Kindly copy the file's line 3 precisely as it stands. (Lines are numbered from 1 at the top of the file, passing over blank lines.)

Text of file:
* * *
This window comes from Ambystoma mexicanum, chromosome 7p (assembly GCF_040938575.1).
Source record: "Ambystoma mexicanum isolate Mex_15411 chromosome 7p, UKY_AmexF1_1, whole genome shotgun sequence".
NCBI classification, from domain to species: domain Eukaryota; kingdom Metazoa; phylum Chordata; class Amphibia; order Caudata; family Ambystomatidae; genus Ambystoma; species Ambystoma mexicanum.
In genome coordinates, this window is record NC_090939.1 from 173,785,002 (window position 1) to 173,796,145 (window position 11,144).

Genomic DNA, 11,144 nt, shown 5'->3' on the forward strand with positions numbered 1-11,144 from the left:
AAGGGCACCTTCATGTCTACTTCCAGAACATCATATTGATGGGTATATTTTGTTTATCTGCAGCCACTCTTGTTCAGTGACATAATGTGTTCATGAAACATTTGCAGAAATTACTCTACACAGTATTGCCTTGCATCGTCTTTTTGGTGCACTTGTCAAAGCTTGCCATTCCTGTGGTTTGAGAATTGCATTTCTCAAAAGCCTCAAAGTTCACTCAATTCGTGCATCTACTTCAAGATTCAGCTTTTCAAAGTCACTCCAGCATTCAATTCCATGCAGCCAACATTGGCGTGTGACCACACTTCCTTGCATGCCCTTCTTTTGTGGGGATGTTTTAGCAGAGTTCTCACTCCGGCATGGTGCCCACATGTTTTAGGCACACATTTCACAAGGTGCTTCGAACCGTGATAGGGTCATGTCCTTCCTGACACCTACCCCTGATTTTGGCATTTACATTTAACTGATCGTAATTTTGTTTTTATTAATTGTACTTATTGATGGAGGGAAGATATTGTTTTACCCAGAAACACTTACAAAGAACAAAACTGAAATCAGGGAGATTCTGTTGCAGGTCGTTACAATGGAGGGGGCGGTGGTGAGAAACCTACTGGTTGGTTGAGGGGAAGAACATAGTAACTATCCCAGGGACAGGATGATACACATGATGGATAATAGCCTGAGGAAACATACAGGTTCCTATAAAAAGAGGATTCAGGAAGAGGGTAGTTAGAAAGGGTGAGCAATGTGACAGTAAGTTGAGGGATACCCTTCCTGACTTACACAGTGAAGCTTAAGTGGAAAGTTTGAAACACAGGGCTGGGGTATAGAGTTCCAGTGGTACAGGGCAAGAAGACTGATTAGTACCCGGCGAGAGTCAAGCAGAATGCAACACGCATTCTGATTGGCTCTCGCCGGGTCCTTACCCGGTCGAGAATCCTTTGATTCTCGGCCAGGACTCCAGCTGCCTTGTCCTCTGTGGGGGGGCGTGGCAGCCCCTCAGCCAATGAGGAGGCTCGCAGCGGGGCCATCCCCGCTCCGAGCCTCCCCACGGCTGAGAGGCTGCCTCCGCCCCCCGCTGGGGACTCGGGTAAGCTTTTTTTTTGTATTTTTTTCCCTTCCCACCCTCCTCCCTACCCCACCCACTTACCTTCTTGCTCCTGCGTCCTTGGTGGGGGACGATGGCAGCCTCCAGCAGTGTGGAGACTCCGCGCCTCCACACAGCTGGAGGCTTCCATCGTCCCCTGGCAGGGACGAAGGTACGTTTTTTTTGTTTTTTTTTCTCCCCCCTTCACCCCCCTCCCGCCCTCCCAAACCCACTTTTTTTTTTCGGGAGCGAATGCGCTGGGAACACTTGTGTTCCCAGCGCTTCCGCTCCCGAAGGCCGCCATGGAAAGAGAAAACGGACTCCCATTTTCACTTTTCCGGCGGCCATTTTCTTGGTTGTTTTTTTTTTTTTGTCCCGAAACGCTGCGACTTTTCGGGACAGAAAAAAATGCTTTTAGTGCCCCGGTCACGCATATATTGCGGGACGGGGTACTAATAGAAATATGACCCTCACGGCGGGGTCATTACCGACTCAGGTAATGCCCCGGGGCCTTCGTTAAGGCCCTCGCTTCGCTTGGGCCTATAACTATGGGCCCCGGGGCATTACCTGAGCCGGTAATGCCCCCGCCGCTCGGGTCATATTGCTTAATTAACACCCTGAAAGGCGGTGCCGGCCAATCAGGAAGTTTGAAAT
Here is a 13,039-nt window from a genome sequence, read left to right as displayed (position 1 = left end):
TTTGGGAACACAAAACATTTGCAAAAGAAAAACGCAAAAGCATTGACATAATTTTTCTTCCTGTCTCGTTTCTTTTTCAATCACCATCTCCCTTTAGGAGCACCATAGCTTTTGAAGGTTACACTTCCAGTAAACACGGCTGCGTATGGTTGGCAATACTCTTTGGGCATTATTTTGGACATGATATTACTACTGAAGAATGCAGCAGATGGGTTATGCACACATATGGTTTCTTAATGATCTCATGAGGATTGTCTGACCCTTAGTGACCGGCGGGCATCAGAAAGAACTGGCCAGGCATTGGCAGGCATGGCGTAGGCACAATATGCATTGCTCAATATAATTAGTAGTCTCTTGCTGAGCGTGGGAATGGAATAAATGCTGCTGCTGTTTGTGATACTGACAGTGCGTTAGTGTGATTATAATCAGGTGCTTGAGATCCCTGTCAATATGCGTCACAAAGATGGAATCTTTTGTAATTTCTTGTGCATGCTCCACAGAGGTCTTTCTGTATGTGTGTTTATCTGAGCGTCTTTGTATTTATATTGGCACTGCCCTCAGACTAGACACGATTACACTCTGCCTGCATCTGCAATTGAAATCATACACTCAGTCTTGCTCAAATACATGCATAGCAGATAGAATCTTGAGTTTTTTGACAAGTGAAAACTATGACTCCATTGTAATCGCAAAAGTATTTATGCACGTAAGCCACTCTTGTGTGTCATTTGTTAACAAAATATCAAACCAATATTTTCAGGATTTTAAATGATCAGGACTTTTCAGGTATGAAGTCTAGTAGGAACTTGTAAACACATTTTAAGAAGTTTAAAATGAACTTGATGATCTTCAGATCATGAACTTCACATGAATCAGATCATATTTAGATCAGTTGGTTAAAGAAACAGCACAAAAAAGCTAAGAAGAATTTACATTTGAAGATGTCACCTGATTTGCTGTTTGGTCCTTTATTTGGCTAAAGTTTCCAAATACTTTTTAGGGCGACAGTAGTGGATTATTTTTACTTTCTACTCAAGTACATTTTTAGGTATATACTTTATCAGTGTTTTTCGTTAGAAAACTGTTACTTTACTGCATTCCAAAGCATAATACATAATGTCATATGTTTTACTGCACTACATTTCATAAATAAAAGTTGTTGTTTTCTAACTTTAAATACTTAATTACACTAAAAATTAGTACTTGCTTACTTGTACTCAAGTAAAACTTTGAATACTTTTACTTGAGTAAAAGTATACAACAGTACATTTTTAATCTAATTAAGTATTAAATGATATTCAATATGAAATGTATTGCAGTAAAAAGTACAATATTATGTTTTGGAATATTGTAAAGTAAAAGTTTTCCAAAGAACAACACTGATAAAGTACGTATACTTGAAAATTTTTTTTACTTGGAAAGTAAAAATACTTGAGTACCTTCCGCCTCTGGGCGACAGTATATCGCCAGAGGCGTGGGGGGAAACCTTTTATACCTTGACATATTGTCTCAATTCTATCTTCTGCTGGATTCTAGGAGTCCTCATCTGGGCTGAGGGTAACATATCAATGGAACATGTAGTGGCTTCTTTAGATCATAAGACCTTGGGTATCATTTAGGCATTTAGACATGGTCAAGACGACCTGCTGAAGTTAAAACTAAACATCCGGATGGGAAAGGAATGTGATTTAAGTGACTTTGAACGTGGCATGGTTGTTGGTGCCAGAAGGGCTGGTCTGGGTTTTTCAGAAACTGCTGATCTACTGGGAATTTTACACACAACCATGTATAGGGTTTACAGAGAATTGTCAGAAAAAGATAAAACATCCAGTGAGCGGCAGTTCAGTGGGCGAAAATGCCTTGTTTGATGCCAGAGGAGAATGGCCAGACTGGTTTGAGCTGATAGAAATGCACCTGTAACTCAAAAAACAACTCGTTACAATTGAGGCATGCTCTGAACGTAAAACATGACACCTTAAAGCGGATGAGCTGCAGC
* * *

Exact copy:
NCBI classification, from domain to species: domain Eukaryota; kingdom Metazoa; phylum Chordata; class Amphibia; order Caudata; family Ambystomatidae; genus Ambystoma; species Ambystoma mexicanum.